Scale, Modularization Focus of CompactLogix Developments

Nov. 4, 2010
Rockwell Automation Addresses Machine Builder Needs With New Integrated Motion and Safety Capabilities

Rockwell Automation is focusing on scale and modularization of its Integrated Architecture platform to help deliver multidisciplinary control and high performance on a "right-sized" system. On display at this week's Automation Fair are three recently introduced programmable automation controllers (PACs) based on the Allen-Bradley CompactLogix form factor, including the Allen-Bradley Compact GuardLogix, CompactLogix L2 and CompactLogix L4 controllers.

In 2011, Rockwell Automation will continue its focus on scale by delivering the Allen-Bradley CompactLogix L1 and additions to the L3 PAC family, along with an expanded suite of complementary products ideally suited for applications with less than 200 I/O points and up to 16 axes of motion. This expanded suite can all be configured in the common design environment of Rockwell Software RSLogix 5000. Using the PanelView Plus 6 or the PanelView Plus Compact operator interface fulfills the need for visualization and information in mid-range machine applications.

The CompactLogix PAC brings the benefits of the Rockwell Automation Logix Control Platform—common configuration, networking and visualization environment—to smaller, machine-level control applications. Combined with Compact I/O, the CompactLogix platform is designed for customers looking for high-performance, multidisciplinary control in a small footprint.

"OEMs and end users need safety, throughput and information management capabilities to match the machine design." Rockwell Automation's Mike Burrows on the new features of the company's CompactLogix PACs that are designed to boost safety and performance while easing integration tasks."OEMs and end users are building today's contemporary machines with an eye toward improving safety, achieving higher levels of performance and better integration of the machine with the rest of the manufacturing operation. Those who do this well will truly differentiate themselves in the marketplace," said Mike Burrows, director, market development, Integrated Architecture, Rockwell Automation. "Achieving these goals requires a scalable, modular control system that has the safety, throughput and information management capabilities to match the machine design."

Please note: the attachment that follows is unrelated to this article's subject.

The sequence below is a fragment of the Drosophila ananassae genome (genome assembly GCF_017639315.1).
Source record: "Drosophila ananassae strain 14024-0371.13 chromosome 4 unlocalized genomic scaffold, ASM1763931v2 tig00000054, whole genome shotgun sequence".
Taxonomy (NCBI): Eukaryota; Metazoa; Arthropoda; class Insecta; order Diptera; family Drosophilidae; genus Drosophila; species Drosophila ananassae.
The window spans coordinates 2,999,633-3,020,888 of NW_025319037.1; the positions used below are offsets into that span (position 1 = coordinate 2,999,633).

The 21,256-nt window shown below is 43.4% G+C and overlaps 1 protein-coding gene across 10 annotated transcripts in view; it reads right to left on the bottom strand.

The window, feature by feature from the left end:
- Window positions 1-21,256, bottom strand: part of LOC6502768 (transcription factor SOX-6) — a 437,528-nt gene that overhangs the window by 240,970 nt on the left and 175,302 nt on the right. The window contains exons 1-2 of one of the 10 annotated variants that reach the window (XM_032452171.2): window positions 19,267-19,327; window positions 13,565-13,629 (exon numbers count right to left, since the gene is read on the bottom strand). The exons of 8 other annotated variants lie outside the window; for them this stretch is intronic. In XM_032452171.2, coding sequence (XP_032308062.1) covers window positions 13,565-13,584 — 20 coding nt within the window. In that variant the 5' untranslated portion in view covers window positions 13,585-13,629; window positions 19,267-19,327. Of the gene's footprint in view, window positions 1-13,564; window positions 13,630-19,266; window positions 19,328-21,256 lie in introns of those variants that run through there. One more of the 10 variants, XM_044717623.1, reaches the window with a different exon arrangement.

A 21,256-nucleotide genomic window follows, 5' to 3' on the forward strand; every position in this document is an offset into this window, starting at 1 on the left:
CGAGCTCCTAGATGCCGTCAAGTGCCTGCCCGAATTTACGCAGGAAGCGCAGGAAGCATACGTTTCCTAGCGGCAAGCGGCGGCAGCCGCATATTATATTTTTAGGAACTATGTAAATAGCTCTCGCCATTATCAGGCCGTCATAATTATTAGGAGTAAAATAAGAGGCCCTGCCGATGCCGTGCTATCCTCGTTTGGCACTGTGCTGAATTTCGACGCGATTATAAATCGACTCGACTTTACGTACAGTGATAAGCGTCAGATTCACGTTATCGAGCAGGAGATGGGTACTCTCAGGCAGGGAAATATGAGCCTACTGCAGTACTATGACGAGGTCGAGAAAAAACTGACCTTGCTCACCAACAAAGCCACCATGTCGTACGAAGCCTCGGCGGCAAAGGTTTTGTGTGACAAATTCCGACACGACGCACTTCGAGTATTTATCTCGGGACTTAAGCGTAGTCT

Rockwell Automation Logix-based control solutions are designed for the OEM and end user looking to meet tomorrow's machine requirements cost-effectively. Through features such as integrated safety and standard control, information-enabled software, integrated motion control on the EtherNet/IP network and reusable development tools, Rockwell Automation helps deliver machines on time, cost-effectively and beyond customer expectations.

"With its new scaled offerings, Rockwell Automation leverages the company's core Integrated Architecture strength in multidisciplined control," according to Craig Resnick, research director, ARC Advisory Group. "Using the combination of control, networking, visualization and information technologies, the Logix Control Platform addresses a full range of production applications, integrating discrete, motion, process, batch and safety applications, while providing information integration with the rest of the site. Rockwell Automation's continued focus on scale and modularization will help OEMs and midrange applications leverage the benefits of a single multidiscipline control platform, including reduced total cost of ownership."

The Rockwell Automation portfolio expansion in 2011 for midrange applications will include the PanelView Plus 6 human-machine interface (HMI), offering users increased memory, a factory default option for significantly faster refresh rates, and the ability to store more data and machine instructions directly on the HMI. The portfolio will also feature two new controllers: The CompactLogix L1 controller is designed for standalone applications requiring up to two axes of motion, while the enhanced CompactLogix L3 controller handles up to 16 axes of motion using an embedded dual EtherNet/IP port. Also on EtherNet/IP, the new Kinetix 350 servo drive will provide cost-efficient integrated motion control capabilities, and is ideally suited for packaging, material handling and assembly machines.